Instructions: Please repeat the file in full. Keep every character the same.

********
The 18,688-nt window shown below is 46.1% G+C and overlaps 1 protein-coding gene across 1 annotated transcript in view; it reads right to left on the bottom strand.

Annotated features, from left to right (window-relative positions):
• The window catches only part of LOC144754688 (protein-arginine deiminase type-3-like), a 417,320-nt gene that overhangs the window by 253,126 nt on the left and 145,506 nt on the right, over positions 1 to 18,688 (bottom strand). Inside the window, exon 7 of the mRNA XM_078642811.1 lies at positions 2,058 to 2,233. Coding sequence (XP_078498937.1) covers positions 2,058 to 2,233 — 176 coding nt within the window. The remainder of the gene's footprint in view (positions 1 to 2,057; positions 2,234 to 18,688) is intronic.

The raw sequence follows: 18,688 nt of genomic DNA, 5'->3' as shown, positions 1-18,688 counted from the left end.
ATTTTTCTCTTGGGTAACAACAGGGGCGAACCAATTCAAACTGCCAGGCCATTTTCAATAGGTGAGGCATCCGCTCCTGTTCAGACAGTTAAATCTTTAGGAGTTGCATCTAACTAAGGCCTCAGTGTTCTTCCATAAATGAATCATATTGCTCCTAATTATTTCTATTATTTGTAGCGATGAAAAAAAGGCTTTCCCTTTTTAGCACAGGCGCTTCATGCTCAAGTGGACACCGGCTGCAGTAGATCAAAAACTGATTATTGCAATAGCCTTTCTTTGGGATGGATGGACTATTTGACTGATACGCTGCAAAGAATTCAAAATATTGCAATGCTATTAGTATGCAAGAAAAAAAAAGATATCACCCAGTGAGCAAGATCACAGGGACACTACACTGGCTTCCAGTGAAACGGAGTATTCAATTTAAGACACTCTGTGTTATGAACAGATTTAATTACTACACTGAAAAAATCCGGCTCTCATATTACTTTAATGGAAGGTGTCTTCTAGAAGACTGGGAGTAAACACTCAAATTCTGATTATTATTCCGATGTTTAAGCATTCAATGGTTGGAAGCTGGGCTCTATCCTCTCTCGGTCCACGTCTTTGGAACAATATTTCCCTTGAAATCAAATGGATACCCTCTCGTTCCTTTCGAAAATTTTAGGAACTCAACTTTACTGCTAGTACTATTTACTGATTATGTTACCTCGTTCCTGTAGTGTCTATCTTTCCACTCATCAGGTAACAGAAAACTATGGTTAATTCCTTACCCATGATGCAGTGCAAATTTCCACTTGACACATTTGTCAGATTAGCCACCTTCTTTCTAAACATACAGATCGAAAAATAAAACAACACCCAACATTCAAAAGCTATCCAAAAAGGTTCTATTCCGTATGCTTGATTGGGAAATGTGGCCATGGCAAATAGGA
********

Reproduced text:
The 18,688-nt window shown below is 46.1% G+C and overlaps 1 protein-coding gene across 1 annotated transcript in view; it reads right to left on the bottom strand.

Annotated features, from left to right (window-relative positions):
• The window catches only part of LOC144754688 (protein-arginine deiminase type-3-like), a 417,320-nt gene that overhangs the window by 253,126 nt on the left and 145,506 nt on the right, over positions 1 to 18,688 (bottom strand). Inside the window, exon 7 of the mRNA XM_078642811.1 lies at positions 2,058 to 2,233. Coding sequence (XP_078498937.1) covers positions 2,058 to 2,233 — 176 coding nt within the window. The remainder of the gene's footprint in view (positions 1 to 2,057; positions 2,234 to 18,688) is intronic.

The raw sequence follows: 18,688 nt of genomic DNA, 5'->3' as shown, positions 1-18,688 counted from the left end.
ATTTTTCTCTTGGGTAACAACAGGGGCGAACCAATTCAAACTGCCAGGCCATTTTCAATAGGTGAGGCATCCGCTCCTGTTCAGACAGTTAAATCTTTAGGAGTTGCATCTAACTAAGGCCTCAGTGTTCTTCCATAAATGAATCATATTGCTCCTAATTATTTCTATTATTTGTAGCGATGAAAAAAAGGCTTTCCCTTTTTAGCACAGGCGCTTCATGCTCAAGTGGACACCGGCTGCAGTAGATCAAAAACTGATTATTGCAATAGCCTTTCTTTGGGATGGATGGACTATTTGACTGATACGCTGCAAAGAATTCAAAATATTGCAATGCTATTAGTATGCAAGAAAAAAAAAGATATCACCCAGTGAGCAAGATCACAGGGACACTACACTGGCTTCCAGTGAAACGGAGTATTCAATTTAAGACACTCTGTGTTATGAACAGATTTAATTACTACACTGAAAAAATCCGGCTCTCATATTACTTTAATGGAAGGTGTCTTCTAGAAGACTGGGAGTAAACACTCAAATTCTGATTATTATTCCGATGTTTAAGCATTCAATGGTTGGAAGCTGGGCTCTATCCTCTCTCGGTCCACGTCTTTGGAACAATATTTCCCTTGAAATCAAATGGATACCCTCTCGTTCCTTTCGAAAATTTTAGGAACTCAACTTTACTGCTAGTACTATTTACTGATTATGTTACCTCGTTCCTGTAGTGTCTATCTTTCCACTCATCAGGTAACAGAAAACTATGGTTAATTCCTTACCCATGATGCAGTGCAAATTTCCACTTGACACATTTGTCAGATTAGCCACCTTCTTTCTAAACATACAGATCGAAAAATAAAACAACACCCAACATTCAAAAGCTATCCAAAAAGGTTCTATTCCGTATGCTTGATTGGGAAATGTGGCCATGGCAAATAGGA